By finger patterns is meant figures formed by the minute papillary ridges upon the inside surface of the last joint of the thumb and fingers. They are most conveniently studied by inking the fingers with printer's ink and making impressions on paper or any smooth light surface to which the ink will adhere. Sir Francis Galton in his work "Finger Prints" and other publications, treats the subject of these patterns exhaustively and scientifically. The patterns are of practically infinite variety. They are also persistent and unchanging through the life of the individual, and are destroyed or obliterated only by violent and deep injuries to the fingers. Finger prints therefore constitute a certain and convenient means of personal identification.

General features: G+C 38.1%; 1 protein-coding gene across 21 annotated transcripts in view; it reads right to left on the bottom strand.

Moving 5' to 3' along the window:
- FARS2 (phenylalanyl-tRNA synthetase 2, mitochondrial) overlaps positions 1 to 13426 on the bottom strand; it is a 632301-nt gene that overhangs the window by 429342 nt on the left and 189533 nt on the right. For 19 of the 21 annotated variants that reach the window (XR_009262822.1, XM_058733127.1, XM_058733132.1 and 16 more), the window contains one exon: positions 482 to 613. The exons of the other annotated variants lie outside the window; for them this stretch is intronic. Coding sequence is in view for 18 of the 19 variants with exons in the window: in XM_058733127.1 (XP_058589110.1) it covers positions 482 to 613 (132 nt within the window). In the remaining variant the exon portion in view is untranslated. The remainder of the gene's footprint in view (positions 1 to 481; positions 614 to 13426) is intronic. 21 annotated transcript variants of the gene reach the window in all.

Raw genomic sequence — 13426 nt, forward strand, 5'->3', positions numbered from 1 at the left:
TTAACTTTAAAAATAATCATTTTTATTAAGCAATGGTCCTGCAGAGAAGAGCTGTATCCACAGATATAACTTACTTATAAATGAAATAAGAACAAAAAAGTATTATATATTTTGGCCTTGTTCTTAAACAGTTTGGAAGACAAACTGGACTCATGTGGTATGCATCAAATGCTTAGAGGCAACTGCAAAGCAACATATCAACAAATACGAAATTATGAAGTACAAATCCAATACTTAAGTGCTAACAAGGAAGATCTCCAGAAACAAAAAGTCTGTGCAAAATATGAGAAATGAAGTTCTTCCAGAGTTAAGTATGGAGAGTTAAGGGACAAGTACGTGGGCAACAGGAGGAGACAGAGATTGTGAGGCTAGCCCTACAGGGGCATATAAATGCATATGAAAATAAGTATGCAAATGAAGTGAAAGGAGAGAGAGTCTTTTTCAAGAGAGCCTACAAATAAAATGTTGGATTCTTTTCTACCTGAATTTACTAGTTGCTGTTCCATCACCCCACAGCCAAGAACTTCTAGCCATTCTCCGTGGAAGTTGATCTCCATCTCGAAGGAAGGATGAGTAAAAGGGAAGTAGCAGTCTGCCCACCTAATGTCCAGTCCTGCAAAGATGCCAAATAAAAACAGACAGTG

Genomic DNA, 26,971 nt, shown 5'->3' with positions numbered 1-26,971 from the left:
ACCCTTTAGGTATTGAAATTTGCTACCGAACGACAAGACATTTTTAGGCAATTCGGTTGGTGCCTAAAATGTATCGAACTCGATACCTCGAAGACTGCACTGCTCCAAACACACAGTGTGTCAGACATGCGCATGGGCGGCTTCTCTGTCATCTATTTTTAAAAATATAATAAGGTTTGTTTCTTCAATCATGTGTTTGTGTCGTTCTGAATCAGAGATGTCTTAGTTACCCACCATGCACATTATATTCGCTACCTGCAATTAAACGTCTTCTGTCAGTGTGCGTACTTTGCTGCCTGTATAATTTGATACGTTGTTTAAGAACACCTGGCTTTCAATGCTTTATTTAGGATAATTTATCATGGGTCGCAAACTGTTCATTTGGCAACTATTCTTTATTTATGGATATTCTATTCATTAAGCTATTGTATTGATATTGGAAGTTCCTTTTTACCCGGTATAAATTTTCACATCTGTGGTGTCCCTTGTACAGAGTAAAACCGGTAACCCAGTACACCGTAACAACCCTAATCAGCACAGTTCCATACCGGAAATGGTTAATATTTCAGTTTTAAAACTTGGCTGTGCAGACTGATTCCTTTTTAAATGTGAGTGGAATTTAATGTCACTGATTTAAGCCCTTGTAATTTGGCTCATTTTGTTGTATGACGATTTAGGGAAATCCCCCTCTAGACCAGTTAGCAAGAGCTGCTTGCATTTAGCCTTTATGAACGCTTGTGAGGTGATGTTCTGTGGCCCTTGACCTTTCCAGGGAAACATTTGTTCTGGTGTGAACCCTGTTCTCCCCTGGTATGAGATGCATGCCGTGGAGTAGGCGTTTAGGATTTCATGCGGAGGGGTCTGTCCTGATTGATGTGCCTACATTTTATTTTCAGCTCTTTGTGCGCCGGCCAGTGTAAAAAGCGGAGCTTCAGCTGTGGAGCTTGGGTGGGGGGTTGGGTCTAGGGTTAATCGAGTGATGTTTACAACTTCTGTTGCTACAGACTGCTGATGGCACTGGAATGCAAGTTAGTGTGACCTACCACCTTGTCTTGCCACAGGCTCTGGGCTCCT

Proceedings of the Iowa Academy of Sciences
©1901 Iowa Academy of Science, Inc.
Veblen, A. A.
"A Study in the Hereditary Transmission of Finger Patterns,"
Proceedings of the Iowa Academy of Science, 9(1), 44-47.
Available at: https://scholarworks.uni.edu/pias/vol9/iss1/7